There is no legal justification for China’s interference with Tibet’s territorial integrety. Forceful annexations are in violation of international law. Article 2(4) of the United Nations Charter expressly prohibits annexation by force. Therefore China’s invasion and continuing occupation of Tibet did not confer any rights to China, rather, China is guilty of an illegal military invasion colonization of Tibet in violation of international law.


1. Tibetans as a “People”

In addition to Tibet’s historical territorial right to sovereignty, the Tibetan people have a right to self-determination. The right of self-determination is set forth in Article 1(2) of the United Nations Charter, which declares that the purpose of the United Nations is “to develop friendly relations among nations based on respect for the principles of equal rights and self-determination of peoples.” Further, Chapters IX XI, XII and XIII of the Charter embody the principles of self- determination and impose obligations on Member States to respect peoples’ right to self-determination.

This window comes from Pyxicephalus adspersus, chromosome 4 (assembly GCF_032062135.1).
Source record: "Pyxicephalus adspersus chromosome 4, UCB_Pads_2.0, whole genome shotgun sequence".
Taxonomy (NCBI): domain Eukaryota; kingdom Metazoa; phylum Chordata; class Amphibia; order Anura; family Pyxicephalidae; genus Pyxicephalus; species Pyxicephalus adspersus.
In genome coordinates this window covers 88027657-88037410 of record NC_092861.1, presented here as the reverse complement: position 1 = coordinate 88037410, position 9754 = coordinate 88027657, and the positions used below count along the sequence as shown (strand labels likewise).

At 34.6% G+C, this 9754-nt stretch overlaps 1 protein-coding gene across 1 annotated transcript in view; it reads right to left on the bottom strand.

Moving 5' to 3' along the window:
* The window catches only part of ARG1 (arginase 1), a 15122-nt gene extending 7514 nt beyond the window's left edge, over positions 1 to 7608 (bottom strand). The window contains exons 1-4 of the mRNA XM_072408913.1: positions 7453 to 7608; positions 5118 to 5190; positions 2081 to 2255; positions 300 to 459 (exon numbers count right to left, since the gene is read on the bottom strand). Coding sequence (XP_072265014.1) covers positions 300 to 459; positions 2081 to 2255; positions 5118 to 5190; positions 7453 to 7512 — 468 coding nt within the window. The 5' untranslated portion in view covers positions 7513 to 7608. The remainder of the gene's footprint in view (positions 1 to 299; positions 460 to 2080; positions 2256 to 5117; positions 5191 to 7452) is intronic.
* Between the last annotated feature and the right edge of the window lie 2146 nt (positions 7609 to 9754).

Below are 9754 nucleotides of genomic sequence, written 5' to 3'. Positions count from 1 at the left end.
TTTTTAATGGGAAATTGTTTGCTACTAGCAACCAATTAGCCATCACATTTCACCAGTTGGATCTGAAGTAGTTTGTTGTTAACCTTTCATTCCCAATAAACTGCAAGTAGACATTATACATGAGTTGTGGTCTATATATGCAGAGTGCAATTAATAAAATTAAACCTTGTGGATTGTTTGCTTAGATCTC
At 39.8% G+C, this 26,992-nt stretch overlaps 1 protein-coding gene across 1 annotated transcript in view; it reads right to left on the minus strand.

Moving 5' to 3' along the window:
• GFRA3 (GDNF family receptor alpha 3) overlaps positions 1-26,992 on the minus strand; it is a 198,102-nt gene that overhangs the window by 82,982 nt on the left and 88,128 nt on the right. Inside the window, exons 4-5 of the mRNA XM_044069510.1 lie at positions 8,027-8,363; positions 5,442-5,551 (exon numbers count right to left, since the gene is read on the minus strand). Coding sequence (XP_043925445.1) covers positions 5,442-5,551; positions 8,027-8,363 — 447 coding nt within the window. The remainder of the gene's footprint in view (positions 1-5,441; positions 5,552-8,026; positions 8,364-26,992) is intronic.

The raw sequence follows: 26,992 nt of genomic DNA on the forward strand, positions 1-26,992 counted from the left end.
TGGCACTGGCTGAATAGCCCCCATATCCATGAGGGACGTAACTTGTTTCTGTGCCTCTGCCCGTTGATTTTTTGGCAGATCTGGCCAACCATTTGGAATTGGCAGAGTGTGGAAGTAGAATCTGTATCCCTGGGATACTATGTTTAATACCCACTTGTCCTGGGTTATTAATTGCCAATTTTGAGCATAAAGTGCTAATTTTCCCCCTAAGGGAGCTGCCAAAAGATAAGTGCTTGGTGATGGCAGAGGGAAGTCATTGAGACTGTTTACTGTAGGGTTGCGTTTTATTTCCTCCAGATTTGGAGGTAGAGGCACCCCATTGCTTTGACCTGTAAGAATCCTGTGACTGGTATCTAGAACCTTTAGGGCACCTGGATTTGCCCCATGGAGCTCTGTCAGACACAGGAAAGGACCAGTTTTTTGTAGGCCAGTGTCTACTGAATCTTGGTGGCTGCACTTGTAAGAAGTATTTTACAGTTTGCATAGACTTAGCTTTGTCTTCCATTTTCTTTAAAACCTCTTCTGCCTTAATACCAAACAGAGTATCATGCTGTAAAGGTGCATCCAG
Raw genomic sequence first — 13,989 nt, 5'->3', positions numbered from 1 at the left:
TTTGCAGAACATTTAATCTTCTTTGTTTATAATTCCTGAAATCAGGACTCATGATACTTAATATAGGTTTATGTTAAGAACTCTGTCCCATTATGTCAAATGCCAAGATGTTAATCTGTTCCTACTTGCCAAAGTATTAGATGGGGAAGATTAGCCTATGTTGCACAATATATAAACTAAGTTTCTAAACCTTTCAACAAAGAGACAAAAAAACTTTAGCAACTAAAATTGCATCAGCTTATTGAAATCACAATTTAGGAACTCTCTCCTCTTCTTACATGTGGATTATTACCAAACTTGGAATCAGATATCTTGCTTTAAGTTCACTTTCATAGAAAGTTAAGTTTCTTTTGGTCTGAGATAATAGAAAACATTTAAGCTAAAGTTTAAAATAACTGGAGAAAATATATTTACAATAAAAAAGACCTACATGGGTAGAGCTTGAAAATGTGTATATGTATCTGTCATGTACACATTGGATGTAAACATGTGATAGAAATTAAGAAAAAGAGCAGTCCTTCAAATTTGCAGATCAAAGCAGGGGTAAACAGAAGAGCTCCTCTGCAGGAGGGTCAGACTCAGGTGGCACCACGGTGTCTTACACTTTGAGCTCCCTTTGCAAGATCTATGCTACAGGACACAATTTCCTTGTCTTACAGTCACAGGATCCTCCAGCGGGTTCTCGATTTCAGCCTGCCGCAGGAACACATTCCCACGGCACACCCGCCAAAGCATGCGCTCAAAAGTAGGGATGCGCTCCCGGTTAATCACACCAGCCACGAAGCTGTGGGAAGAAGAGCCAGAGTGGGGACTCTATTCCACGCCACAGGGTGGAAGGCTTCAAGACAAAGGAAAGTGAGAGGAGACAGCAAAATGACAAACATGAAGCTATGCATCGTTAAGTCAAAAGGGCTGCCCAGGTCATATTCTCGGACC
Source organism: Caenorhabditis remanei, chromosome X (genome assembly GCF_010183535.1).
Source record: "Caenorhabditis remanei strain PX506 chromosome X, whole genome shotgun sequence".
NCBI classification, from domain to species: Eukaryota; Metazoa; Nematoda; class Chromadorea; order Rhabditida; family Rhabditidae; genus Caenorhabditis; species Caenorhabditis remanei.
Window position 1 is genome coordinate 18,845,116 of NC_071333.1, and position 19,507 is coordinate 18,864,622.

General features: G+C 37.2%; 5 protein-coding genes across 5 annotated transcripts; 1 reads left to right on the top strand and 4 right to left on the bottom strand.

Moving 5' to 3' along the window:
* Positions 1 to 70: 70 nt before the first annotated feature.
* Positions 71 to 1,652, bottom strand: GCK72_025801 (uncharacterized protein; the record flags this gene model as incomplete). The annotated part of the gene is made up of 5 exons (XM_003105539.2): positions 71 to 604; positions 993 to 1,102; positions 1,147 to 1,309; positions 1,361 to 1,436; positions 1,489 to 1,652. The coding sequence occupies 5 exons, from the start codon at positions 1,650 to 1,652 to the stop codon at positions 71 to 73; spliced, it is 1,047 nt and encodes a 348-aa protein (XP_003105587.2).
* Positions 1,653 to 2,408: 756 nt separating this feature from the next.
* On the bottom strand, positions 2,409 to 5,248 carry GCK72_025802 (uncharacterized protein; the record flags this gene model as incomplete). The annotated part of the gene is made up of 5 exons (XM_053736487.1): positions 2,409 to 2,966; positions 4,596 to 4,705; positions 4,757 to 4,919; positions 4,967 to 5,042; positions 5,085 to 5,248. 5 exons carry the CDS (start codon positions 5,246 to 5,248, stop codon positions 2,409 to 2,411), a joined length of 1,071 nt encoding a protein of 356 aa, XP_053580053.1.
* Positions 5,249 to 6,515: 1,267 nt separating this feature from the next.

The right to self-determination is also set forth in the Universal Declaration of Human Rights, which is widely recognize as customary international law. While the existence of the right to self-determination is not in question, what “people” have the right to it remains an issue. Lacking a specific legal definition, scholars have developed a generally agreed upon definition of the “people” who are entitled to exercise the right to self-determination. That definition includes objective components such as a common race, language, religion, territory, and history as well as the subjective component of a common awareness as a people. Tibetans clearly meet both the objective and the subjective components of this definition for what constitutes a people. Tibetans are a distinct ethnic group with their own language, religion, culture and history completely distinct from that of the Chinese people. In fact, there is much evidence that even the Chinese have looked at the Tibetans as a separate race for over 2,000 years. Tibetans’ continued resistance to Chinese rule inside Tibet and the active role of the Tibetan government in exile are evidence of the Tibetans strong awareness as a people. Furthermore, Tibet is both geographically and economically viable and self-determination for Tibetans would further not only human rights and dignity, but also increase peace and stability in the region. Acting as a buffer zone between India and China, Tibet would help cool one of the most militarized and hotly contested borders in the world.